Books by and about Edward Abbey
Desert Solitaire (Final Edition)
University of Arizona Press, 1986
Desert Solitaire was drawn from the author’s journal entries written for two years when he served as a park ranger at Arches National Monument. McGraw-Hill first published it in 1968. Previous editions went through several printings.
Down the River
E.P. Dutton, New York, 1982
This book includes four journals written while running rivers on white water rafts. It also contains essays on natural history, politics, people, and places he has known. Two book reviews complete the work.
Abbey’s take on travel.
The Brave Cowboy
This is Abbey’s second novel and perhaps his best. Jack Burns is the brave cowboy introduced in this novel and apparently killed at the end. He must have been Abbey’s favorite character because he resurrected Burns for roles in three additional books, The Monkey Wrench Gang, Good News, and Hayduke lives.
Burnes intentionally gets arrested with a plan to break his best friend out of jail, but the best friend has made a plea bargain and doesn’t want to go. Burns breaks himself out and is on the run from a sheriff sympathetic to his cause but doing his duty. In the movie adaptation, Lonely are the Brave, Kirk Douglas played Burns, and Walter Matthau portrayed the sheriff.
Fire on the Mountain
Billy Voglin was born on his ranch and has vowed to die and be buried there. His grandson visits for the summer as Voglin’s friend, Lee Mackie, attempts to mediate between Voglin and the US Air Force. The ranch is slated for inclusion in a missile-firing range. The rancher is the epitome of resistance, sitting on a porch with a shotgun across his lap, but progress seems relentless until the surprise ending. Buddy Ebben of The Beverly Hillbillies fame played Voglin, and Ron Howard portrayed Lee Mackie in the movie adaptation.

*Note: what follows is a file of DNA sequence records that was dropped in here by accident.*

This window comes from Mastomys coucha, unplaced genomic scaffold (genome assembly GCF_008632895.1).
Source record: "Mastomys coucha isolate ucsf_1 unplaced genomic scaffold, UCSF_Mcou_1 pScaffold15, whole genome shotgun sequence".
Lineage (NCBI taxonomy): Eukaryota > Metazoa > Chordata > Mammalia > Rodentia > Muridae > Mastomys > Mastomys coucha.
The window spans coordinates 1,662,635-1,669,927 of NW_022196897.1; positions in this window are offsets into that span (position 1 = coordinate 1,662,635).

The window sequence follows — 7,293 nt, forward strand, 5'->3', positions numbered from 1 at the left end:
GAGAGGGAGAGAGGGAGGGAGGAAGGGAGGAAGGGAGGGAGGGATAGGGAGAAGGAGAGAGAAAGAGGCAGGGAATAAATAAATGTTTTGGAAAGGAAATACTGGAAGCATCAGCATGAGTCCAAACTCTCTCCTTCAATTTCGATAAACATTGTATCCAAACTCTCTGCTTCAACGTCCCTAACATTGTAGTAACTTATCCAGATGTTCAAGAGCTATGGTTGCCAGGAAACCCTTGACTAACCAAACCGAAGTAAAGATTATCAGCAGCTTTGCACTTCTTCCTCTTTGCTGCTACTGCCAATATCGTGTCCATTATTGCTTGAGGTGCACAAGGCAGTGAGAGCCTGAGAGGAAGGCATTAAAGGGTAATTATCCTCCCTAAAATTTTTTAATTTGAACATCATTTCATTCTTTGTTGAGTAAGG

Simon and Shuster, 1971
In this fictional book, a fire tower lookout falls in love with a younger woman. She has promised to marry another man, and that conflict drives the story.
The Monkey Wrench Gang
Harper Perennial Modern Classics, 2000
Four environmental activists meet on a rafting trip on the Colorado River. They hatch a plot to sabotage projects they deem to be environmentally harmful. George Washington Hayduke, Doc Sarvis, Miss Bonnie Abzug, and Seldom Seen Smith cut a swath through paradise to preserve it. The Monkey Wrench emerged from this book as a symbol of environmental activism.
Avon Books, 1976
This is Abbey’s only science fiction work, so far as I know. Jack Burns returns in another doomed heroic role.
George Washington Hayduke returns to oppose dam building, road building, and progress in general. He goes on a spree that includes destroying road grading equipment and a mainframe computer. The other characters from The Monkey Wrench Gang make brief appearances. Two wives of the Jack Mormon, Seldom Seen Smith, chain themselves to a tree with other protesters attempting to prevent a real estate development. In a subplot, government agents are trying to track down Hayduke for his activities in the previous novel.
Slumgullion Stew, an Edward Abbey Reader
E.P. Dutton, New York, 1984
This work contains excerpts from several of Abbey’s books.
Epitaph for a Desert Anarchist:
The Life and Legacy of Edward Abbey
James Bishop, Jr.
Atheneum, New York, 1994
This work is a biography. The author had access to Abbey’s papers.
Edward Abbey, a Life
James M. Cahalan
The University of Arizona Press, Tucson, 2001
This is a biography.
A slightly different version of this profile of Edward Abbey appeared in The Hellbender Press, Volume 8, Issue 2, March/April 2006